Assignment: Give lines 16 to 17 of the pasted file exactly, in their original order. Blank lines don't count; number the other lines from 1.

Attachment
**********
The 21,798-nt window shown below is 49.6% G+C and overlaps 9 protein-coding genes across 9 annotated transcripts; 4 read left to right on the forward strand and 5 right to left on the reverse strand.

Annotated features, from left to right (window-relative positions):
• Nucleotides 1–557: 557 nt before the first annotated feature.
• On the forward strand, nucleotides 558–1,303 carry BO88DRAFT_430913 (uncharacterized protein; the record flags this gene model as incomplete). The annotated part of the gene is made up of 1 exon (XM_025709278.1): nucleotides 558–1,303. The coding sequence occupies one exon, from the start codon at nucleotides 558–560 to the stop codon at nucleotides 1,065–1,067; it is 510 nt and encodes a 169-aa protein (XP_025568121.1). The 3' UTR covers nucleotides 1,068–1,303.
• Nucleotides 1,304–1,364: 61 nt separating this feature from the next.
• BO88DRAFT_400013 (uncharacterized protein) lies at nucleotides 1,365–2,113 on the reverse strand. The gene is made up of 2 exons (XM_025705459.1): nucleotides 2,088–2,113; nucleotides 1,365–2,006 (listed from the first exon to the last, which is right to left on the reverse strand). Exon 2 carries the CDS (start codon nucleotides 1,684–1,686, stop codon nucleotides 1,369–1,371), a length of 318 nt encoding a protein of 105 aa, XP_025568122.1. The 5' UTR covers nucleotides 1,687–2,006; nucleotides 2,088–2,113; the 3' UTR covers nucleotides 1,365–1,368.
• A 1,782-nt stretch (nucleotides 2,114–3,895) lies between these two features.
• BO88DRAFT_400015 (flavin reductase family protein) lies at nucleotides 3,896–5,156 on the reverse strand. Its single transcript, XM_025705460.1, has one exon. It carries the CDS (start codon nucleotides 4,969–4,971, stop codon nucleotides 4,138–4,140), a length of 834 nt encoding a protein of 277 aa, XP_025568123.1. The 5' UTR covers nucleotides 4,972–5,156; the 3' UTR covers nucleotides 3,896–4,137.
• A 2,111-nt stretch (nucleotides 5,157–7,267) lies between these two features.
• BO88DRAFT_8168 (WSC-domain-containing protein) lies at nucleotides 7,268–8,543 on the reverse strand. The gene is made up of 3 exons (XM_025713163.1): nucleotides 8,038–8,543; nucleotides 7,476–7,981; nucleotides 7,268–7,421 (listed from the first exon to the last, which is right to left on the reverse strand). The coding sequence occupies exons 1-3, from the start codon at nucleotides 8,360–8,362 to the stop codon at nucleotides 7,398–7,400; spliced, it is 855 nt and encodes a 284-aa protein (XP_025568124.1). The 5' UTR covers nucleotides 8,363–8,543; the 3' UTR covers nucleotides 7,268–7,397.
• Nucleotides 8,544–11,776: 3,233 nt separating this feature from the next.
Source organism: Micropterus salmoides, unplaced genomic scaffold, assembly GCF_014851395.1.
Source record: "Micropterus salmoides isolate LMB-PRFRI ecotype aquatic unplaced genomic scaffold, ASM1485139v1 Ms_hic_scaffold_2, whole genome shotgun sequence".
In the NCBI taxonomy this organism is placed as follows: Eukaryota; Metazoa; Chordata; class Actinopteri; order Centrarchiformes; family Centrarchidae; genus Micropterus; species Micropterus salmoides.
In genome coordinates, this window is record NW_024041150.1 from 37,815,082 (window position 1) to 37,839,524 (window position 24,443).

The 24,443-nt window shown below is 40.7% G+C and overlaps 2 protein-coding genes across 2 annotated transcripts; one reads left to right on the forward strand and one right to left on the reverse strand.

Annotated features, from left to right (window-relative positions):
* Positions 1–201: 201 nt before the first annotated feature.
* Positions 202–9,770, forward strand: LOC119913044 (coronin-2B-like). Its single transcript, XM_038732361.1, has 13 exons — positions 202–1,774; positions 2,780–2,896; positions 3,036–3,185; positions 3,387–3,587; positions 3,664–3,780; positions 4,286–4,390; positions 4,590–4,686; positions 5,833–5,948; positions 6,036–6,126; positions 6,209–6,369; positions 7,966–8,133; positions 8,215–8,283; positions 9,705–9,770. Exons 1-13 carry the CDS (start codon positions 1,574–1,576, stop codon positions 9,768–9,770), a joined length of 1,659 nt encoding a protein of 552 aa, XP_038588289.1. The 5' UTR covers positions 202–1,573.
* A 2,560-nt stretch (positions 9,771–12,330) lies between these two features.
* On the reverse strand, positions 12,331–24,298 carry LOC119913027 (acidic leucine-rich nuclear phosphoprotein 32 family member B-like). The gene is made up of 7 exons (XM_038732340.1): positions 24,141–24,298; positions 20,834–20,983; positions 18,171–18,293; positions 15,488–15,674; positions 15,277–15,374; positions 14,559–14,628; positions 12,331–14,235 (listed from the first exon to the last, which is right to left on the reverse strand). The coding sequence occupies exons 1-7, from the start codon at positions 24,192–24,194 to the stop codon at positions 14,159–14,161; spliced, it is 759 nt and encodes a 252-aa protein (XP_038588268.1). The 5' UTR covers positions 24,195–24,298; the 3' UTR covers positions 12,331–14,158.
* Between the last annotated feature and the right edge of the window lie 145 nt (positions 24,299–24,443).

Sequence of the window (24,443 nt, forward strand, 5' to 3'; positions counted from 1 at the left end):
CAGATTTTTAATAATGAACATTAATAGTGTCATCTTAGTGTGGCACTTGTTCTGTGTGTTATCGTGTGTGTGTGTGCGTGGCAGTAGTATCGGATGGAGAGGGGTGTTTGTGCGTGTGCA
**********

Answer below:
The 24,443-nt window shown below is 40.7% G+C and overlaps 2 protein-coding genes across 2 annotated transcripts; one reads left to right on the forward strand and one right to left on the reverse strand.

Annotated features, from left to right (window-relative positions):